• Extends current protections required of employers for employees who are victims of domestic violence and sexual assault to employees who are known or suspected victims of stalking, and requires reasonable accommodations.
  • Broadens the definition of family within the Paid Family Leave (PFL) program to allow workers to receive partial wage replacement benefits while taking care of seriously ill siblings, grandparents, grandchildren, and parents-in-law. The provisions of this bill take effect July 1, 2014.
  • Criminalizes an employer’s failure to remit withholdings from an employee’s wages that were made pursuant to state, local, or federal law, and prescribes how recovered withholdings or court-imposed restitution, if any, are to be forwarded or paid.
  • Requires an employer employing 50 or more employees to permit an employee who performs emergency duty as a volunteer firefighter, reserve peace officer, or emergency rescue personnel, as defined, to take a specified leave of absence for the purpose of engaging in fire, law enforcement, or emergency rescue training.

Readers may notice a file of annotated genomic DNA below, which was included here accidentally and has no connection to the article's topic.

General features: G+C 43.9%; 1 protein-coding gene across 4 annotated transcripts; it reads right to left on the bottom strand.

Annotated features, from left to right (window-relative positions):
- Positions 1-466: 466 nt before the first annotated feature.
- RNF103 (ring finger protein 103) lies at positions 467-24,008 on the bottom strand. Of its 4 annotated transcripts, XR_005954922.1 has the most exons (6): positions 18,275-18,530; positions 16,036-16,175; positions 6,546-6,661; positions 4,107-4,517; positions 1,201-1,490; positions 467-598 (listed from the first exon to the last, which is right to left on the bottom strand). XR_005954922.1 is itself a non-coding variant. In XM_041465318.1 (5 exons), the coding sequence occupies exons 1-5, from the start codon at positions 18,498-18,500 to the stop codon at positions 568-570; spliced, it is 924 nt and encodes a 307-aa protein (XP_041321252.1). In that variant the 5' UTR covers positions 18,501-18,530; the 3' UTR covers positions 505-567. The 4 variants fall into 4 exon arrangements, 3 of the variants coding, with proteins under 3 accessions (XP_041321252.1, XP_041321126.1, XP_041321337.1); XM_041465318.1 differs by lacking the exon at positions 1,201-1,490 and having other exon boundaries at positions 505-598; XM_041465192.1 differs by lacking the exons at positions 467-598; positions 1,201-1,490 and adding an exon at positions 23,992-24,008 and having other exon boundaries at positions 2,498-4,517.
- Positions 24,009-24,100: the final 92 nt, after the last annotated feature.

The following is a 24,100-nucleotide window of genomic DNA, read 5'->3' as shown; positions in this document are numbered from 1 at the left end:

• “Domestic Worker Bill of Rights” regulates certain domestic work employees’ hours of work; provides an overtime compensation rate of time-and-a-half for hours worked exceeding nine hours in a day or 45 in a week; the law “sunsets” January 1, 2017, unless extended.

What You Need to Do Now

  • Update your employee handbook and, if necessary, policies and procedures, related to the increase in the minimum wage rate; changes in available leaves of absence; new protected categories; and prohibitions against discrimination in employment based on citizenship or immigration status, among other changes made by the new legislation.
  • Train, or send a memo to supervisors, advising them of the new laws, their responsibility to know these new laws, and their responsibilities to administer policy in conformity with the new laws.